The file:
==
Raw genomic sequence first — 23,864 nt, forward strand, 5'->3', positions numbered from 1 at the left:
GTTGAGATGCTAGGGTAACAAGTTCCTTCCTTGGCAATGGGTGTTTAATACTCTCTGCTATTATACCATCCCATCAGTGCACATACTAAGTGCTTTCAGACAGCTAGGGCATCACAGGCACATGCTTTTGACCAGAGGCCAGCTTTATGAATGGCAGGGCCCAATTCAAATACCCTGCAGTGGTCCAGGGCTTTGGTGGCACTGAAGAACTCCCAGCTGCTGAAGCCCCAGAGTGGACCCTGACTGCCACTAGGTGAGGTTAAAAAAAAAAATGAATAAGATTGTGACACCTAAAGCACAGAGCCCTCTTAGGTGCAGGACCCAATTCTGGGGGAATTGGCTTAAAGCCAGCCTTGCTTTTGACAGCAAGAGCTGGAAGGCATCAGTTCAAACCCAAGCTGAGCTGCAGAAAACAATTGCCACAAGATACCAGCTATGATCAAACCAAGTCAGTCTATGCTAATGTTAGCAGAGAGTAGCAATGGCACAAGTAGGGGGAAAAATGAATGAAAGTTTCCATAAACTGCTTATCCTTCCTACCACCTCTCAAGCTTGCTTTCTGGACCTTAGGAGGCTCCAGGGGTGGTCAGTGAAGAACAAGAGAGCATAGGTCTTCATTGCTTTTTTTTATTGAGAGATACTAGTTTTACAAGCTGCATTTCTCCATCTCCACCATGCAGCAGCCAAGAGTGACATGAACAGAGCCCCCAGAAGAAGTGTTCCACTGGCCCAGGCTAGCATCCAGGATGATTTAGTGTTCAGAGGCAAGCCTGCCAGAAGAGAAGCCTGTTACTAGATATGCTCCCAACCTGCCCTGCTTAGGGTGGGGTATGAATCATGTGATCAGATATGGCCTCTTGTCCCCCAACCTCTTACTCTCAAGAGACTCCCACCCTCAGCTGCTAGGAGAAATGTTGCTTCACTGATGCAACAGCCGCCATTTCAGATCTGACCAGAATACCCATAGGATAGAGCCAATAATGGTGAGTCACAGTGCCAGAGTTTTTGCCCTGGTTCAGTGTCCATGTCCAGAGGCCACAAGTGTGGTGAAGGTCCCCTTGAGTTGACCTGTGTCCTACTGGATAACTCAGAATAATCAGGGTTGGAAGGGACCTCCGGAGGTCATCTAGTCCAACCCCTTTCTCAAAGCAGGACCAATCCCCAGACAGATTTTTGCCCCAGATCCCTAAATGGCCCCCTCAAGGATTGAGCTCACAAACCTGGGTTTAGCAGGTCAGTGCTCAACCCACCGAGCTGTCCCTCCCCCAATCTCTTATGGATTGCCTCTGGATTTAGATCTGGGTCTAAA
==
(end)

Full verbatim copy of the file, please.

Raw genomic sequence first — 23,864 nt, forward strand, 5'->3', positions numbered from 1 at the left:
GTTGAGATGCTAGGGTAACAAGTTCCTTCCTTGGCAATGGGTGTTTAATACTCTCTGCTATTATACCATCCCATCAGTGCACATACTAAGTGCTTTCAGACAGCTAGGGCATCACAGGCACATGCTTTTGACCAGAGGCCAGCTTTATGAATGGCAGGGCCCAATTCAAATACCCTGCAGTGGTCCAGGGCTTTGGTGGCACTGAAGAACTCCCAGCTGCTGAAGCCCCAGAGTGGACCCTGACTGCCACTAGGTGAGGTTAAAAAAAAAAATGAATAAGATTGTGACACCTAAAGCACAGAGCCCTCTTAGGTGCAGGACCCAATTCTGGGGGAATTGGCTTAAAGCCAGCCTTGCTTTTGACAGCAAGAGCTGGAAGGCATCAGTTCAAACCCAAGCTGAGCTGCAGAAAACAATTGCCACAAGATACCAGCTATGATCAAACCAAGTCAGTCTATGCTAATGTTAGCAGAGAGTAGCAATGGCACAAGTAGGGGGAAAAATGAATGAAAGTTTCCATAAACTGCTTATCCTTCCTACCACCTCTCAAGCTTGCTTTCTGGACCTTAGGAGGCTCCAGGGGTGGTCAGTGAAGAACAAGAGAGCATAGGTCTTCATTGCTTTTTTTTATTGAGAGATACTAGTTTTACAAGCTGCATTTCTCCATCTCCACCATGCAGCAGCCAAGAGTGACATGAACAGAGCCCCCAGAAGAAGTGTTCCACTGGCCCAGGCTAGCATCCAGGATGATTTAGTGTTCAGAGGCAAGCCTGCCAGAAGAGAAGCCTGTTACTAGATATGCTCCCAACCTGCCCTGCTTAGGGTGGGGTATGAATCATGTGATCAGATATGGCCTCTTGTCCCCCAACCTCTTACTCTCAAGAGACTCCCACCCTCAGCTGCTAGGAGAAATGTTGCTTCACTGATGCAACAGCCGCCATTTCAGATCTGACCAGAATACCCATAGGATAGAGCCAATAATGGTGAGTCACAGTGCCAGAGTTTTTGCCCTGGTTCAGTGTCCATGTCCAGAGGCCACAAGTGTGGTGAAGGTCCCCTTGAGTTGACCTGTGTCCTACTGGATAACTCAGAATAATCAGGGTTGGAAGGGACCTCCGGAGGTCATCTAGTCCAACCCCTTTCTCAAAGCAGGACCAATCCCCAGACAGATTTTTGCCCCAGATCCCTAAATGGCCCCCTCAAGGATTGAGCTCACAAACCTGGGTTTAGCAGGTCAGTGCTCAACCCACCGAGCTGTCCCTCCCCCAATCTCTTATGGATTGCCTCTGGATTTAGATCTGGGTCTAAA